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Inspiring Conversations with Matt Safley

Today we’d like to introduce you to Matt Safley.

Hi Matt, we’re thrilled to have a chance to learn your story today. So, before we get into specifics, maybe you can briefly walk us through how you got to where you are today?
I fell in love with music at an early age, as my mom taught a range of music students growing up from elementary all the way to high school. I thrived on the expression, the sound, and that spine tingling experience when hearing music that was beautifully and authentically written and performed by fantastic artists. It inspired me to build my skills as a performer and composer.

I was driven by competitions and success from those competitions from statewide piano competitions in Iowa, being one of a handful of pianists selected in the state to accompany the different All-State music groups to a couple of concerto competitions. As a result, I chose to major in Piano Performance with the hopes of becoming a world-class, traveling musician. I loved the reward from working exceptionally long hours that were filled with dedication, tenacity, and perseverance and being able to share that work with others.

Life usually never goes the way you plan and ended up experiencing an injury that impacted my ability to play pretty significantly. As a result, I had to take a temporary detour after college finished and wait until things healed and could resume that dream. (That detour ended up being permanent and the biggest blessing in hindsight.)

I moved to St. Louis to begin teaching at an independently owned music school in the West County area after graduating from college and loved how I could impart my devotion of music to others in the group class setting and in private lessons. It is exactly what I needed.

I worked there for ten years, and I noticed that I began to see my own vision of what a studio would look like in my own hands about halfway through that 10th year at the old school.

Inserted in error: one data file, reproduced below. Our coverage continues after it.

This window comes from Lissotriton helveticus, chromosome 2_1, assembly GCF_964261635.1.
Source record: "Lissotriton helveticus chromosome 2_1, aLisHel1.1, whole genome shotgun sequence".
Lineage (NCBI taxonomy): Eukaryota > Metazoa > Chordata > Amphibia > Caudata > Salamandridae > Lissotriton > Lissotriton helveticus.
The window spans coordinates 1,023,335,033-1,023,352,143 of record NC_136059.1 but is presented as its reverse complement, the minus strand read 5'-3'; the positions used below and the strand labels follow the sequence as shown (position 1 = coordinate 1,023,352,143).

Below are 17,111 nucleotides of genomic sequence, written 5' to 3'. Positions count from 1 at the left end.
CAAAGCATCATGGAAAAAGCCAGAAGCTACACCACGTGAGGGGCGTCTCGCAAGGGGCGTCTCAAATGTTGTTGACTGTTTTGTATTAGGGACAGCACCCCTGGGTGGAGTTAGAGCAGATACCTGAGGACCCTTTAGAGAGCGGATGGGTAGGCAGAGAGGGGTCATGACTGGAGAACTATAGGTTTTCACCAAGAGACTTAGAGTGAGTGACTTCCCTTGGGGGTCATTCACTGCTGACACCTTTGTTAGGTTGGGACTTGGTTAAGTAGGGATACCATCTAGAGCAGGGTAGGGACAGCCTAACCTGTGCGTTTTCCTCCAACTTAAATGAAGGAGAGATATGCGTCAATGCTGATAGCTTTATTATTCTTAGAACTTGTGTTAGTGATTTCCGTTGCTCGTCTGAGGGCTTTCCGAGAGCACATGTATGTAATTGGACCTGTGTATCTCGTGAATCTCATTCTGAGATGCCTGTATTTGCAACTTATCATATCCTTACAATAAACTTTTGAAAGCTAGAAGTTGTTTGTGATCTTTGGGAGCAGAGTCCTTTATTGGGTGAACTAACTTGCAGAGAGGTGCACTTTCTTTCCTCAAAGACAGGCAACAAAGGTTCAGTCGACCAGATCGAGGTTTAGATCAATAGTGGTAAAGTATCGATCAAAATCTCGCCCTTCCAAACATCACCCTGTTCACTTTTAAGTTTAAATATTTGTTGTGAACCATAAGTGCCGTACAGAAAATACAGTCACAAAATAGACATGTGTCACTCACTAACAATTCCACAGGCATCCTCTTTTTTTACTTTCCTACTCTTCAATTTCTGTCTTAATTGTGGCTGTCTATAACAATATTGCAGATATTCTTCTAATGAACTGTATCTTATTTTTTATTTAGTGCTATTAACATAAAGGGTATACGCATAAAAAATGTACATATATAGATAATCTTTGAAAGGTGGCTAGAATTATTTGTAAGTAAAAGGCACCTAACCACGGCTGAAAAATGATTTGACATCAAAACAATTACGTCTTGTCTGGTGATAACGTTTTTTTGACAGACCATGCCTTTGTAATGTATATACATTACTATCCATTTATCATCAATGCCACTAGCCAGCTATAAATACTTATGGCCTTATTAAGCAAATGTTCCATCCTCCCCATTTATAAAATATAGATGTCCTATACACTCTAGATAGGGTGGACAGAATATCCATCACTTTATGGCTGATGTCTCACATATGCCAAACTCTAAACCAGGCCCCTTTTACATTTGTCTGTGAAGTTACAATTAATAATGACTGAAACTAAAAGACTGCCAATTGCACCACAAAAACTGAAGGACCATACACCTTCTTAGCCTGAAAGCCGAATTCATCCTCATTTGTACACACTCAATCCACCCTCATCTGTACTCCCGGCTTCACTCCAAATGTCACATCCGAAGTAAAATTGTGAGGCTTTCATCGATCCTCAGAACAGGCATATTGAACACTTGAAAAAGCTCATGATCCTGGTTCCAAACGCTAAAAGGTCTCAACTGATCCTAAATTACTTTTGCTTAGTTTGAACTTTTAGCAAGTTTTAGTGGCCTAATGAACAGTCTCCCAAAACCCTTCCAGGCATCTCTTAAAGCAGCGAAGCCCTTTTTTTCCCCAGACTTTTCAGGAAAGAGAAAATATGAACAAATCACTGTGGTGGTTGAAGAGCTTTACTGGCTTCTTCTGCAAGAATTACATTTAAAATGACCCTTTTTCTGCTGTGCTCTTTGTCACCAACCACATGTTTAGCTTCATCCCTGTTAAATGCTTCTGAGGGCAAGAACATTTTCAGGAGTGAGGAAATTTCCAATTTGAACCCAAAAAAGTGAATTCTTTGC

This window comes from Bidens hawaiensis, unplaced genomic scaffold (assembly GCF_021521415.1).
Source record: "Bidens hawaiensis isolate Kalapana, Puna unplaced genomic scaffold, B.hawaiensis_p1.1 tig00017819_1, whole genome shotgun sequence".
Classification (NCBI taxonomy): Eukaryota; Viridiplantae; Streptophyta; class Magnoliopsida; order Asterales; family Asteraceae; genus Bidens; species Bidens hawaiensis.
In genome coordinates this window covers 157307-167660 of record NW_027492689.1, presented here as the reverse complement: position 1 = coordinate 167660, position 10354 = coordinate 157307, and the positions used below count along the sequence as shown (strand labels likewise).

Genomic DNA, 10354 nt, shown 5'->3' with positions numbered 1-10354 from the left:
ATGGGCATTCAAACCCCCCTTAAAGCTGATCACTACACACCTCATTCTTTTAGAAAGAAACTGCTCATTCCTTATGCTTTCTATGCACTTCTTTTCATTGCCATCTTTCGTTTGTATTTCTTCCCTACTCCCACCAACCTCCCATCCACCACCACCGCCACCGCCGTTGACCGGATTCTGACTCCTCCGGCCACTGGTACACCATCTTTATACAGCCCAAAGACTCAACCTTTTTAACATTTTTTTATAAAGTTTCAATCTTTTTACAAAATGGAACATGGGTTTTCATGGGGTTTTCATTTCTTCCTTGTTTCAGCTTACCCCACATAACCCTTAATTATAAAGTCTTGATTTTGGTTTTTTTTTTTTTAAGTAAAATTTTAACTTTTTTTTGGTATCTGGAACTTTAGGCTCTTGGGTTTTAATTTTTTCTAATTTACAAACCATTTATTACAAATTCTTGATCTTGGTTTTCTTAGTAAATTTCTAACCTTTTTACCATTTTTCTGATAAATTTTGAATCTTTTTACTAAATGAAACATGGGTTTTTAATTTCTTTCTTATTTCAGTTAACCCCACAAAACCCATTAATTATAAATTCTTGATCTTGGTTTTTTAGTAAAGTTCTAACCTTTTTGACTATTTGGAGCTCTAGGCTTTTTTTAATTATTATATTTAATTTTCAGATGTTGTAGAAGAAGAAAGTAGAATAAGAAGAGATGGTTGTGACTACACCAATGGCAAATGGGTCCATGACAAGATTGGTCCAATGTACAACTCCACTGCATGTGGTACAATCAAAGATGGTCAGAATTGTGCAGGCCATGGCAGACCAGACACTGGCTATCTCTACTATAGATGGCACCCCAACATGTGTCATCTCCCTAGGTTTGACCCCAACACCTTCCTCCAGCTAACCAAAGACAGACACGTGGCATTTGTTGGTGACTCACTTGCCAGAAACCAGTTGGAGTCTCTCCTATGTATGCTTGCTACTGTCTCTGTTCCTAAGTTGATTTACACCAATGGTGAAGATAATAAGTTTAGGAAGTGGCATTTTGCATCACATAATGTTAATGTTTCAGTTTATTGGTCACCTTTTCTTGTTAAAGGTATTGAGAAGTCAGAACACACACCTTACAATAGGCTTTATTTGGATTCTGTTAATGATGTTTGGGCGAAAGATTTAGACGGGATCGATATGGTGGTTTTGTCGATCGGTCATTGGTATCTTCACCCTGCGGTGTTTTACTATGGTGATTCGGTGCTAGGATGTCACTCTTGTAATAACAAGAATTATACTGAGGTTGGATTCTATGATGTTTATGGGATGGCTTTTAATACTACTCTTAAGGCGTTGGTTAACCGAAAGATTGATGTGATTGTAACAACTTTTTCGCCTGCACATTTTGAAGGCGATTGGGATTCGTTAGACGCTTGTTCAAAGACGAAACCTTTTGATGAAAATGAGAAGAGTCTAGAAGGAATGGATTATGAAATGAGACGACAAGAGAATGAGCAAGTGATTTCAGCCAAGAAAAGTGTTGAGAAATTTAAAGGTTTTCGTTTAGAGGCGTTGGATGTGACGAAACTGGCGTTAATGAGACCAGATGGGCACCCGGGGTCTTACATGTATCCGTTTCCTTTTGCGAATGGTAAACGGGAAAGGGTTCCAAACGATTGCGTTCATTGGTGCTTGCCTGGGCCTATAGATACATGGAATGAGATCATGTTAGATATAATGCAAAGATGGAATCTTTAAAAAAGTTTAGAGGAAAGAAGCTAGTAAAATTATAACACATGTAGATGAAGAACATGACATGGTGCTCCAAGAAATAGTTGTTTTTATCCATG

I began prepping for that shift and amidst that prep the opportunity ended up falling into my lap at the most unexpected time. While it was the right time, it was definitely unexpected. Since then, I’ve been gradually building what I offer in hopes that it will have a lasting impact on the wonderful families I work with and the community that exists outside the doors of my studio in the Ballwin and Greater St. Louis area.

Would you say it’s been a smooth road, and if not what are some of the biggest challenges you’ve faced along the way?
There have definitely been enough challenges. The school I worked at unexpectedly closed late summer of 2018, amidst my studio preparations, and I was left with little time to get enough of my studio set up to resume providing services to my students. Thankfully I was able to retain all of them in this rapid transition and began teaching them in the fall of that same year. In addition to that, my mom began experiencing significant health issues and learning to navigate the increased responsibilities with my studio and the nagging stress of a newly terminally ill parent was definitely preoccupying.

Things settled for a while and returned to my new normal and then COVID hit. There was no way for any of us to predict how it would impact our own lives, along with businesses in America and the world. It all felt like Russian Roulette with what was going on with businesses at large and in American Private Music Studio culture with who had to close permanently, temporarily, and would survive the event.

Through talking with other studio owners in the country, I found out that there were so many studios much more established and in business longer than I that nearly lost their entire roster; some had a surge, and for some, only a few needed to take a break. I thankfully was in the middle where just a few had to take a break. I was so lucky.

At the beginning of the pandemic, I definitely felt protected and was exceptionally grateful that the majority of my families continued with lessons and did not really begin to see any fallout from everything going on in my life until the fall of 2020.

My mom ended up passing at the beginning of the fall after a hard battle with cancer. While processing through that event and beginning the grieving process, the delayed domino effect from COVID decided to tumble towards my way, and I ended up needing to take over the entire space I was currently teaching lessons in.

While that experience was not ideal at the time, it opened up a few doors and solved some challenges that were present at the time of the switch. One problem solved is that I wanted to offer group classes this fall, but I did not have the right type of or enough space to do so. This shift for me has opened up the door me to begin rebuilding the space so that I can offer a group class curriculum starting this fall and hire teachers! Everything happens for a reason, at the right time, and tends to make sense backwards.

Appreciate you sharing that. What else should we know about what you do?